California - A State of Lunatics
Billions spent on a bullet train to nowhere while
water is dumped out to sea during a drought.
(KQED) - There’s a rule in California that may seem bizarre in a drought-stricken state: in the winter, reservoirs aren’t allowed to fill up completely.
In fact, even as this post goes up, a handful of reservoirs are releasing water to maintain empty space.
The practice, which has long inflamed combatants in California’s water wars, is due to a decades-old rule designed to protect public safety. If a major winter storm comes in, reservoirs need space to catch the runoff and prevent floods.
But with advances in weather forecasting, some say this preemptive strategy is outdated. A new, “smart” flood control system could save water in years when Californians need it most.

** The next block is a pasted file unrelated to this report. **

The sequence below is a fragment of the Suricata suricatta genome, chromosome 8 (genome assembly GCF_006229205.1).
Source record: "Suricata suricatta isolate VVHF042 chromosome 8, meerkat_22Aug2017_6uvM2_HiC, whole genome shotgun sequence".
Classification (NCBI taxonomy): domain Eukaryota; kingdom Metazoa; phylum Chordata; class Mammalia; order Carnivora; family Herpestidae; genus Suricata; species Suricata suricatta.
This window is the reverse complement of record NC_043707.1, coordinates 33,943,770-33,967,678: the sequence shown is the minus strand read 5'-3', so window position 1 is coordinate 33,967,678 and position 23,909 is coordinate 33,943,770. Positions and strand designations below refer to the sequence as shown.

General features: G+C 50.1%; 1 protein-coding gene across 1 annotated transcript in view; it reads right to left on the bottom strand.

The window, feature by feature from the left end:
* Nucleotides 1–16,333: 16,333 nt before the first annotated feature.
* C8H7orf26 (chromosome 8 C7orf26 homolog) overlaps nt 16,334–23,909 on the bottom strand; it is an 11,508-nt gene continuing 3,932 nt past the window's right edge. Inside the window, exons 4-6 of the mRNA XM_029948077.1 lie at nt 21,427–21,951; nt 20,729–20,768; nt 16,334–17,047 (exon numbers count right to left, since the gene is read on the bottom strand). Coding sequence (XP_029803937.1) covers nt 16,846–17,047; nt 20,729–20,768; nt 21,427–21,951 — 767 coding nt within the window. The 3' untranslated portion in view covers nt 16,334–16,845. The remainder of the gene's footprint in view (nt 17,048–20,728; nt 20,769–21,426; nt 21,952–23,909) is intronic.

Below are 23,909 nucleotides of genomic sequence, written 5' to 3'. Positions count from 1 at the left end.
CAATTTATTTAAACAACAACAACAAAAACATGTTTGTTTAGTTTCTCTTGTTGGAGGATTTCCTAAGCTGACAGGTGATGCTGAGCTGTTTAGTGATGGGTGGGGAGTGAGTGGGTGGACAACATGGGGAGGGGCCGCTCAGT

At one of the state’s major reservoirs — Folsom Lake, east of Sacramento — the volume of water spilling from the dam has swollen eight-fold in the past few weeks, sending billions of gallons downstream, much of it into San Francisco Bay.
|Dumping water out to sea during a drought|
Early in February the reservoir reached a key threshold: 60 percent full, which is the highest water level allowed during the winter months, according to rules from the U.S. Army Corps of Engineers and the Sacramento Area Flood Control Agency.
Last year, most of the reservoir was a dry, dusty lakebed.
“What reservoir was left was confined to the old river channels before we built the dam,” says Drew Lessard of the U.S. Bureau of Reclamation, the federal agency that manages the reservoir.
Just an average-size winter storm can send huge volumes of water down the American River into Folsom Reservoir, boosting the lake by 10 percent or more. A major storm can produce dramatically more than that.
Sitting 40 percent empty allows the reservoir to act as a buffer against floods, gulping the runoff without overflowing. In years where the upstream reservoirs are fuller, Folsom Reservoir is required to remain 60 percent empty.
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